U.S. Soy Responds to Tariff Announcement

In response to the announcement of U.S. tariffs on Chinese imports, the American Soybean Association (ASA), the U.S. Soybean Export Council (USSEC) and the United Soybean Board (USB) release the following statements.

“Nobody is a winner today,” says ASA Vice President Davie Stephens, a Kentucky soybean grower. “In the midst of a down farm economy and down farm prices, this uncertainty has led to a drop of market prices. Adding additional export market uncertainty through an expected 25 percent retaliatory tariff on U.S. soybeans into China ensures that soy growers and the rural communities that depend on them will see the effects of this for years to come. As the largest importer of U.S. soybeans, China is a vital and robust market we cannot afford to lose.”

John and Dane Horter on their family farm near Andover, SD. • The White House’s announcement to impose tariffs under the section 301 investigation is very concerning. This statement walks back an earlier announcement that the United States and China had reached a tentative deal that would put a hold on the implementation of tariffs.

“We know our U.S. farmers are great at producing soybeans and so do our customers, globally consumers are demanding soy products in record volume,” says USSEC Chair Derek Haigwood, a soybean farmer from Newport, Arkansas. “USSEC is actively working to minimize the impact of this action on U.S. farmers and the U.S. soy industry by ensuring customers around the world understand the value that U.S. Soy provides.”

“The soy checkoff continues to focus on market diversification for U.S. soybeans to improve profit potential for all U.S. soybean farmers,” says USB Chair Lewis Bainbridge, a soybean farmer from Ethan, South Dakota. “In times like these we need to keep current and potential soy users informed about the benefits of U.S. soy.”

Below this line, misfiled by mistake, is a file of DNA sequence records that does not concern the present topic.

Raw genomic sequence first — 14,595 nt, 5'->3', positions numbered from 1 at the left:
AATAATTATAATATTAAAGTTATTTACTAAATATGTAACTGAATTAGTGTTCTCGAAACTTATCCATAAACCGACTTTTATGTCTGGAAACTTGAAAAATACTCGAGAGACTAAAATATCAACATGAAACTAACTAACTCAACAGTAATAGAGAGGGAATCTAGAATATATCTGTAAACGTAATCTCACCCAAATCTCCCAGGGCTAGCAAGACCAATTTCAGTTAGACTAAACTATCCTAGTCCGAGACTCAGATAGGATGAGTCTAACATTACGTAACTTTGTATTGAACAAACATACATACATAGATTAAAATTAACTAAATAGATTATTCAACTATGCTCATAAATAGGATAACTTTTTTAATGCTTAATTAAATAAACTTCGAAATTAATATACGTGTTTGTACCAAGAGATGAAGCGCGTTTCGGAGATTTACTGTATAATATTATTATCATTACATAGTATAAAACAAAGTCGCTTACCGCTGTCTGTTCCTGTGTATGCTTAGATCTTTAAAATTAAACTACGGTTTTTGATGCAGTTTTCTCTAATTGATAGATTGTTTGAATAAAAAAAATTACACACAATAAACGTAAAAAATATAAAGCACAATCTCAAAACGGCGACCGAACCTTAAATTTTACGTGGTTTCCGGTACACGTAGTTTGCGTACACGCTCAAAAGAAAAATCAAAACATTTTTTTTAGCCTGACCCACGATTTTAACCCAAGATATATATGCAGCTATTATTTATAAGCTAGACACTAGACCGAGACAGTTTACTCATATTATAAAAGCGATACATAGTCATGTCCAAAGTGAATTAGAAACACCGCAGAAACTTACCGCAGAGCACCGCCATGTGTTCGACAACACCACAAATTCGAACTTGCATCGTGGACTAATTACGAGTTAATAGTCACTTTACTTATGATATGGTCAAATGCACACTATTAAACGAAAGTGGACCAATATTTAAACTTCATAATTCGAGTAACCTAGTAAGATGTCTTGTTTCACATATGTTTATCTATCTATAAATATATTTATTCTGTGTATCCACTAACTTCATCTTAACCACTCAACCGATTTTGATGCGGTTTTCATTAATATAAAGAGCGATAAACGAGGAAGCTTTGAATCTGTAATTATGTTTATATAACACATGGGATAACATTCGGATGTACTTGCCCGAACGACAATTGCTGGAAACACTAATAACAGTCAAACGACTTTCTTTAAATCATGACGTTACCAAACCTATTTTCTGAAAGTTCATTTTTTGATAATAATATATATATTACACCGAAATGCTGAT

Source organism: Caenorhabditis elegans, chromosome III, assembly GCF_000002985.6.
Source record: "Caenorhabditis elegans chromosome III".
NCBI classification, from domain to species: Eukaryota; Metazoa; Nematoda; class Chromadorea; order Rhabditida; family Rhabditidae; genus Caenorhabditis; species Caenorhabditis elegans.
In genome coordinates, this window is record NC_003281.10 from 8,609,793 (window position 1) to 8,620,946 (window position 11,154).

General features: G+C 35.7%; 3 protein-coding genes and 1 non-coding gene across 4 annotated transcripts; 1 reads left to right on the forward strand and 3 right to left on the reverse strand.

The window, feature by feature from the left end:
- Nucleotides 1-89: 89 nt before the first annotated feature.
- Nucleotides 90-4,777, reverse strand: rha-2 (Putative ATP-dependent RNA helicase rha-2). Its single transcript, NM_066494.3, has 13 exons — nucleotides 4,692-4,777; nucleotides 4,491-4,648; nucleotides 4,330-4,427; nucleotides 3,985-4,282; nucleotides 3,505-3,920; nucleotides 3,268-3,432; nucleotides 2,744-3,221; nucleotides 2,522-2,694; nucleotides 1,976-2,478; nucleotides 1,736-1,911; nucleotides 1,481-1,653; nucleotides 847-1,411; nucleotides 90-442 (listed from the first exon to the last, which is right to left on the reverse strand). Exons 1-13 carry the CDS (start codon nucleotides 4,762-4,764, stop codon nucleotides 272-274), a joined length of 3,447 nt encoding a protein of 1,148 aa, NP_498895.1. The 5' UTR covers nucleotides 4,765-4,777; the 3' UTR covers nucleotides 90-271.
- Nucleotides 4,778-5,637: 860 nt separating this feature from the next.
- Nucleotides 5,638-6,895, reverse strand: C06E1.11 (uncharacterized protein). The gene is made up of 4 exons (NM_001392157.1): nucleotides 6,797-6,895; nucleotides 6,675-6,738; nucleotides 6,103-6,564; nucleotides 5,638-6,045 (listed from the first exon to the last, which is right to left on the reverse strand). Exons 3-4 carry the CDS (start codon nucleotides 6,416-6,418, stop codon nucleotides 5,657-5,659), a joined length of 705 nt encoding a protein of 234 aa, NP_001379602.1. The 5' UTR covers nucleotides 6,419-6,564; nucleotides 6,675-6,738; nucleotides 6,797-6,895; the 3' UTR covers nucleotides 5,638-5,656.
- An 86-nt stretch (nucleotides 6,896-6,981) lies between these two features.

Jon Schaeffer and his family on their farm near Viborg, SD.  ASA urges the Administration to rescind the tariffs before they take effect on July 6. ASA reiterates it request for the White House to continue working towards a negotiated solution to the Section 301 concerns that does not include tariffs.

The U.S. Soybean Export Council connects U.S. soybean farmers with opportunities to improve human nutrition, livestock production and aquaculture. This mission is accomplished with a science-based technical foundation and a global network of partnerships including soybean farmers, exporters, agribusiness and agricultural organizations, researchers and government agencies. USSEC operates internationally and works with aquaculture programs in different nations to help ensure sustainability and profitability for industry producers. USSEC programs are partially funded by the United Soybean Board.

USB’s 73 farmer-directors work on behalf of all U.S. soybean farmers to achieve maximum value for their soy checkoff investments. These volunteers invest and leverage checkoff funds in programs and partnerships to drive soybean innovation beyond the bushel and increase preference for U.S. soy. That preference is based on U.S. soybean meal and oil quality and the sustainability of U.S. soybean farmers. As stipulated in the federal Soybean Promotion, Research and Consumer Information Act, the USDA Agricultural Marketing Service has oversight responsibilities for USB and the soy checkoff.

ASA represents all U.S. soybean farmers on domestic and international issues of importance to the soybean industry. ASA’s advocacy efforts are made possible through voluntary farmer membership by farmers in 30 states where soybeans are grown. For more information on ASA, visit www.soygrowers.com.

This blog post is brought to you by the South Dakota Soybean Association.

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